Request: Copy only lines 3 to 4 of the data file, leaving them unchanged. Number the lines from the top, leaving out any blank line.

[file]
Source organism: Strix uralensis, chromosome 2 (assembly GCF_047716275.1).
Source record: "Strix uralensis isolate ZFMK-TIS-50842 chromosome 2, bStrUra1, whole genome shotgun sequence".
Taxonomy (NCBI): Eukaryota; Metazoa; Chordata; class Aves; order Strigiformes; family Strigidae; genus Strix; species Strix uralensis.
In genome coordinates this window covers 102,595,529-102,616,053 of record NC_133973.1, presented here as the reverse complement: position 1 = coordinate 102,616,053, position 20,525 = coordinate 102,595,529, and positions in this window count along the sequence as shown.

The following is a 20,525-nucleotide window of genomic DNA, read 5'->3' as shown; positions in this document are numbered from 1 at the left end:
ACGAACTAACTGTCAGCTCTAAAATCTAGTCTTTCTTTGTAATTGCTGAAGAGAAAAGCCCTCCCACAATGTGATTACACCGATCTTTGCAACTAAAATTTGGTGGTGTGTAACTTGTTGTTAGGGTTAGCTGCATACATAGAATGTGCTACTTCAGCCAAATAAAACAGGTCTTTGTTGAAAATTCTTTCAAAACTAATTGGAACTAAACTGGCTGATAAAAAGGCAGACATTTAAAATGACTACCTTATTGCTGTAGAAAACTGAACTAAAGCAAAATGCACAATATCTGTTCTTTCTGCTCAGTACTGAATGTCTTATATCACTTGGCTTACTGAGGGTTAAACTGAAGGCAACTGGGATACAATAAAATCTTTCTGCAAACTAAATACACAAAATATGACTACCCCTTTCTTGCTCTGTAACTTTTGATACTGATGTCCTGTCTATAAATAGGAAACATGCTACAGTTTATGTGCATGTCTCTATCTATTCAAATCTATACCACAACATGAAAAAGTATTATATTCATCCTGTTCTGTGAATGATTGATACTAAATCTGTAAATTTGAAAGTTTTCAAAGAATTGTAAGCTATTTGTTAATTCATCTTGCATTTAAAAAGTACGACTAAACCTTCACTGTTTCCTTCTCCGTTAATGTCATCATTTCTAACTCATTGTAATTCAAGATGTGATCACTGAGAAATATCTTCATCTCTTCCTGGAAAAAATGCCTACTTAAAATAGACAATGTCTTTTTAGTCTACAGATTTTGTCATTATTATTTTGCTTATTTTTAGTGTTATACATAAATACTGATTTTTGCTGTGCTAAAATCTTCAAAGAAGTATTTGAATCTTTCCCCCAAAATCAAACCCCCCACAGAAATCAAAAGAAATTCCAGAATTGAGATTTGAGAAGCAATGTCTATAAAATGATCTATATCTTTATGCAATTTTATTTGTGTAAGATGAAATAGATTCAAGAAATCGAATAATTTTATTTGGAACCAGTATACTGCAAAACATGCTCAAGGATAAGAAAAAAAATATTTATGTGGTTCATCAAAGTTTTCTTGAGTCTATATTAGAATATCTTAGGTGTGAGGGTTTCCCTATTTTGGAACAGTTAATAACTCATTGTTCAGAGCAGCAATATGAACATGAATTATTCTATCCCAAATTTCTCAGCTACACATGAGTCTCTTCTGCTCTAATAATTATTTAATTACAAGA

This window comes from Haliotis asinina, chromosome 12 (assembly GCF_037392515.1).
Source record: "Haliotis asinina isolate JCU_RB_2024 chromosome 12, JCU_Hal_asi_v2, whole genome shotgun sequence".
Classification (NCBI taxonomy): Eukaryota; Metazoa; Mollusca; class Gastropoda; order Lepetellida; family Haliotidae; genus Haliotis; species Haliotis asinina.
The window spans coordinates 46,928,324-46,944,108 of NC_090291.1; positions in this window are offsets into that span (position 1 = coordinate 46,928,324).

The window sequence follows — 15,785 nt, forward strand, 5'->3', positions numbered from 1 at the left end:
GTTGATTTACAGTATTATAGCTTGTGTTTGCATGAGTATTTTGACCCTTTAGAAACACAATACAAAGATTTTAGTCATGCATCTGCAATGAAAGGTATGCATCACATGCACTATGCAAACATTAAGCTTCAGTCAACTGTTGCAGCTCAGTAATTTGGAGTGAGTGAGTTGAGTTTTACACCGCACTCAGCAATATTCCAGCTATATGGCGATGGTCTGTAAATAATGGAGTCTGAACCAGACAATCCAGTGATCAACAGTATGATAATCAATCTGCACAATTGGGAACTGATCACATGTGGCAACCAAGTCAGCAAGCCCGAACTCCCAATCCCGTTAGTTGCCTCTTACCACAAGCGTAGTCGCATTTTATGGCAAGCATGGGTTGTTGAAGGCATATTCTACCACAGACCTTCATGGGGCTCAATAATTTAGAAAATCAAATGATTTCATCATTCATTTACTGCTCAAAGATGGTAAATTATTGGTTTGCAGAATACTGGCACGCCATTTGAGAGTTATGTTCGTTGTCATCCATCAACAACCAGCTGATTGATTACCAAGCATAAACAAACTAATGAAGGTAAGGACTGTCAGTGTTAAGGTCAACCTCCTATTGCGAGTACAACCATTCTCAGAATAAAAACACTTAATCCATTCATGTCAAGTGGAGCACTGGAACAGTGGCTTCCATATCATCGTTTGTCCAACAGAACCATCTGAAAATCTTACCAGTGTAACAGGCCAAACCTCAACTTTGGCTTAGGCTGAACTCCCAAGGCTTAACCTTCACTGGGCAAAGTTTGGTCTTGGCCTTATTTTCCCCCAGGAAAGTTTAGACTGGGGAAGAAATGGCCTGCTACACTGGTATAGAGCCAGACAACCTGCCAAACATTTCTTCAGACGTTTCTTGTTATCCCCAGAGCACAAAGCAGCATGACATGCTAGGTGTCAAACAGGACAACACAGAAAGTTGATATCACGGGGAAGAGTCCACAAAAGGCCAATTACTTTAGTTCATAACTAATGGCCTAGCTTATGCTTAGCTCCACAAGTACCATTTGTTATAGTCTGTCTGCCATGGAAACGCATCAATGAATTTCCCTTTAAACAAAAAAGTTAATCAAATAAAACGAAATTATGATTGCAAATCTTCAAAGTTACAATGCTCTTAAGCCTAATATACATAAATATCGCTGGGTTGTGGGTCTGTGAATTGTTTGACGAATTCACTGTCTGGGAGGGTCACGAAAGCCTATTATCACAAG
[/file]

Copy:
Taxonomy (NCBI): Eukaryota; Metazoa; Chordata; class Aves; order Strigiformes; family Strigidae; genus Strix; species Strix uralensis.
In genome coordinates this window covers 102,595,529-102,616,053 of record NC_133973.1, presented here as the reverse complement: position 1 = coordinate 102,616,053, position 20,525 = coordinate 102,595,529, and positions in this window count along the sequence as shown.